Most expectant parents eagerly await the birth of their baby. Although most babies are born healthy, a small percentage suffer permanent damage, such as cerebral palsy, due to complications from an injury at birth.
What is Cerebral Palsy?
Cerebral palsy is a permanent condition, which may be caused by brain damage during pregnancy, delivery or shortly after a baby is born. According to the Centers for Disease Control and Prevention, about 8000 children in the United States are diagnosed with cerebral palsy every year. Although it can vary, diagnosis is often not made until a child is two or three years old.
Diagnosis is often made based on a review of symptoms and possibly a significant delay in hitting developmental milestones. In some instances, an MRI of the brain may be recommended to determine if damage to the motor cortex is present.
The level of impairment due to cerebral palsy varies widely. Some children only have mild impairment. Others may have significant problems that interfere with daily functioning. Symptoms of cerebral may include:
- Difficulty with fine motor skills
- Speech problems
- Muscle rigidity
- Stiff joints
- Cognitive impairment
- One sided spasticity
How Hypoxic Birth Injuries Cause Cerebral Palsy
Although the reason a child has cerebral palsy is not always known, birth injuries are the cause in some instances. The most common injury leading to cerebral palsy is hypoxia-ischemic encephalopathy, which is a lack of blood and oxygen to the brain.
What happens is, if the oxygen supply is reduced or cut off to the baby either while still in utero or at birth, it can lead to damage to the brain tissue. The extent of the damage depends on how long the oxygen deprivation lasted and what part of the brain was damaged. Sometimes the damage results in cerebral palsy. Babies who develop cerebral palsy due to a hypoxic brain injury, often sustain damage to the motor cortex.
Medical Mismanagement and Hypoxic Birth Injuries
In some instances, birth injuries occur due to medical mismanagement. Hypoxic brain injuries can occur at birth for a variety of reasons including:
Delay in performing a C-section: During labor, the baby and mother should be monitored closely to spot signs of distress early. A sign of fetal distress includes a decrease in heart rate. Depending on the extent of distress noted, a C-section may be needed. Failure to recognize the need for a C-section or delaying the procedure can lead to complications.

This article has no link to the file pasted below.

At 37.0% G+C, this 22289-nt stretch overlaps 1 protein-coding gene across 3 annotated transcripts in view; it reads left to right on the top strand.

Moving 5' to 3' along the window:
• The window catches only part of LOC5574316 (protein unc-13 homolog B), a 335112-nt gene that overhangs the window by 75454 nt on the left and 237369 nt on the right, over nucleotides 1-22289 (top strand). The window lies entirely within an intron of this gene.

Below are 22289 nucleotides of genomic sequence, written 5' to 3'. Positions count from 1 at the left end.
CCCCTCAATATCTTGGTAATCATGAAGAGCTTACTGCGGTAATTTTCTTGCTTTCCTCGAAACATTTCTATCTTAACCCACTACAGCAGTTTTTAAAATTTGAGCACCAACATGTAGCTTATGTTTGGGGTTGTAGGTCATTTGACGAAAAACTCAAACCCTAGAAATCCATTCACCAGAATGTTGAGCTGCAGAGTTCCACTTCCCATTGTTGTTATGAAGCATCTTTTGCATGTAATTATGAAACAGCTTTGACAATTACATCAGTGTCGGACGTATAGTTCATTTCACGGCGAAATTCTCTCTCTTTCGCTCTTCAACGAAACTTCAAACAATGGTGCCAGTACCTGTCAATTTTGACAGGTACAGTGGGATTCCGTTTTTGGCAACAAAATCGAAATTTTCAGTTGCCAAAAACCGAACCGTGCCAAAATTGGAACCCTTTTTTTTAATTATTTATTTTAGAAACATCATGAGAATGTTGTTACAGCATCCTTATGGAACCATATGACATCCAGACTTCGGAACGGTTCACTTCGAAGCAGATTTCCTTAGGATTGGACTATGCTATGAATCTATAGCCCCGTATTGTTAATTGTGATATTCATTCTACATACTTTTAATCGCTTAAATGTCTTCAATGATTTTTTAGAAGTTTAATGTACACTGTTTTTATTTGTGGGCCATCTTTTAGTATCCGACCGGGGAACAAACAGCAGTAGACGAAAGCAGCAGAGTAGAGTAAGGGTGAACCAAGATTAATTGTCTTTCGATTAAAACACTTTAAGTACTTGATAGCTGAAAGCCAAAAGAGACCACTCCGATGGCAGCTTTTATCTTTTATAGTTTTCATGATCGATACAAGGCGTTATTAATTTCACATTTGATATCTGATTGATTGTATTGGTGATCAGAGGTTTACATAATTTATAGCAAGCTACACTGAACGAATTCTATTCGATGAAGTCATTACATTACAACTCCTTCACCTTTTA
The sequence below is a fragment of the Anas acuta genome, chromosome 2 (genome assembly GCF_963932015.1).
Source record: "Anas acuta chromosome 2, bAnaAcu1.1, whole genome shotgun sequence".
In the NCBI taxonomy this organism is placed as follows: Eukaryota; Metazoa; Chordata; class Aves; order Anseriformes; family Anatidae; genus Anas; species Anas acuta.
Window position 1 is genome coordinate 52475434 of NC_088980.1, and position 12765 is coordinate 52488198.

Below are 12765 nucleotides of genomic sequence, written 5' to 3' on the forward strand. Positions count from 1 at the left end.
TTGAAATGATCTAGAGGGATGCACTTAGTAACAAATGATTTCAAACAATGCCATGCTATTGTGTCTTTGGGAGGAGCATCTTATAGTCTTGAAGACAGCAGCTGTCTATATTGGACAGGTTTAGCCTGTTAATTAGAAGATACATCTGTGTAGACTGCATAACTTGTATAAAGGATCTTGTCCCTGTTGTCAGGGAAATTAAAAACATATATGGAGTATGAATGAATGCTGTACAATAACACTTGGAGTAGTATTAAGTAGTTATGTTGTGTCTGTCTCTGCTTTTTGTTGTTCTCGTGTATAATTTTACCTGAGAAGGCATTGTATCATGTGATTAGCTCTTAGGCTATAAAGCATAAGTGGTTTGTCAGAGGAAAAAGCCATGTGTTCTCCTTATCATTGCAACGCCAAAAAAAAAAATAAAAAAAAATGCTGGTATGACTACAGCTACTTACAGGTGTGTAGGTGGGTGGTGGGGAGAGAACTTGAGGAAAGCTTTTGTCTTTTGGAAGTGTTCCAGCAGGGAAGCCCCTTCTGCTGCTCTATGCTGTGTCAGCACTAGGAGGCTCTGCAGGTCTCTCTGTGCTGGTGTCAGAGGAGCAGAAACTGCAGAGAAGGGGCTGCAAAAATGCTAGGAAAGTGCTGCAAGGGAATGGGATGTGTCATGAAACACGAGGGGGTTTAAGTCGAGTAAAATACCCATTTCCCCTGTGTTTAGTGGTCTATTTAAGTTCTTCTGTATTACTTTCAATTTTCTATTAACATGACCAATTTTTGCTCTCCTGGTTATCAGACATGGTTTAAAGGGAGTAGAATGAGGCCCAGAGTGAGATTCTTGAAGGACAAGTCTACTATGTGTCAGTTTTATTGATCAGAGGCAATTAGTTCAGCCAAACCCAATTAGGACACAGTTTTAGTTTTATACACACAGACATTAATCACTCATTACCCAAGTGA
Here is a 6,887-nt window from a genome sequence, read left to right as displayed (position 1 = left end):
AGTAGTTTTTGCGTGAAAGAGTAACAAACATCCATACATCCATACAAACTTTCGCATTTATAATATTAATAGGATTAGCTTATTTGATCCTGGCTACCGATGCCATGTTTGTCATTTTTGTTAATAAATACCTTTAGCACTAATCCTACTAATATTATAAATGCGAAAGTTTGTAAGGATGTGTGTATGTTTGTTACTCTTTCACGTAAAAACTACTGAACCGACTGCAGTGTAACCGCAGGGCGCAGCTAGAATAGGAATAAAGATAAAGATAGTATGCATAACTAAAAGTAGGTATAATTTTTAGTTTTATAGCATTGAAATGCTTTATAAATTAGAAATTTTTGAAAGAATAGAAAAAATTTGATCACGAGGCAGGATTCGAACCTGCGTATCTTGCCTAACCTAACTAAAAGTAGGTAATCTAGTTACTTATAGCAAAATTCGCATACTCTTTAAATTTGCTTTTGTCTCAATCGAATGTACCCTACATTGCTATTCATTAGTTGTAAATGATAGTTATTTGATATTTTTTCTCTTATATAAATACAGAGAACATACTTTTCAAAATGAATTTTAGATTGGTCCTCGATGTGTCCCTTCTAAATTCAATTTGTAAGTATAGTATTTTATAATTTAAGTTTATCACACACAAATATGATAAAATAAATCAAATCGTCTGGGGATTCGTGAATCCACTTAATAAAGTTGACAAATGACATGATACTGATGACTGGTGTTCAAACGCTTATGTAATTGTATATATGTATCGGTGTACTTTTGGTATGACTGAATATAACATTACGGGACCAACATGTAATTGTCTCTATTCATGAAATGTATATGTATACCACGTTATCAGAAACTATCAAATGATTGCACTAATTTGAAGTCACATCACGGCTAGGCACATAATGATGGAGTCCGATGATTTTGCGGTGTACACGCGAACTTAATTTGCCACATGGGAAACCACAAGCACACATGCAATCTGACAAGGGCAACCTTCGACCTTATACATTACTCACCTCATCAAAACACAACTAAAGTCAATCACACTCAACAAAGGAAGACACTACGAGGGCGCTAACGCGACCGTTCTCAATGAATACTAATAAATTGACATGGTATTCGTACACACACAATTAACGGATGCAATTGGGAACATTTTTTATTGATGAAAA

Failure to recognize umbilical cord problems: During pregnancy, the umbilical cord is the baby’s lifeline. But problems can also develop including a prolapsed cord. A prolapsed cord involves the cord presenting at the birth canal before the baby. The baby can also become tangled in the umbilical cord before delivery, or the cord can become compressed during labor. Both problems can decrease the oxygen supply to the baby’s brain and lead to complications including cerebral palsy. Cord problems can often be recognized through proper fetal monitoring.
Improper use of vacuum extractors or forceps during delivery: In some cases, delivery assisted devices can be useful to allow a woman to give birth vaginally. But forceps and vacuum extractors carry risks, such as nerve damage, skull fracture, and even death. If the devices are placed improperly or the pressure applied is wrong, it can also head to hypoxia and cerebral palsy.
Negligence during resuscitation: According to the CDC, about ten percent of babies require some degree of resuscitation at birth. Resuscitation may range from blow-by oxygen and suctioning to CPR. Medical mismanagement during resuscitation can lead to decreased oxygen to the baby’s brain.
Treatment for Cerebral Palsy
Once a diagnosis of cerebral palsy is made, treatment may vary based on the symptoms. Treatment may include speech, occupational and physical therapy. Special education classes may also be helpful if a child has cognitive delays. Adaptive devices are also sometimes recommended to improve a child’s independence and level of functioning.
Treatment for a child with cerebral palsy often requires a team of medical professionals, such as pediatric neurologists, therapists, and social workers. Advances in treatment for cerebral palsy continue to evolve. A child’s ability to reach their full potential, as well as their quality of life can be improved with early treatment. But treatment can be costly.
If your child has been diagnosed with cerebral palsy and you think it was due to medical negligence, you may have a viable civil action to help pay for the enormous medical costs that lie ahead. We may be able to help. To schedule a free consultation with one of our top-rated attorneys, please call our office at 312-527-4500 for a Free Consultation.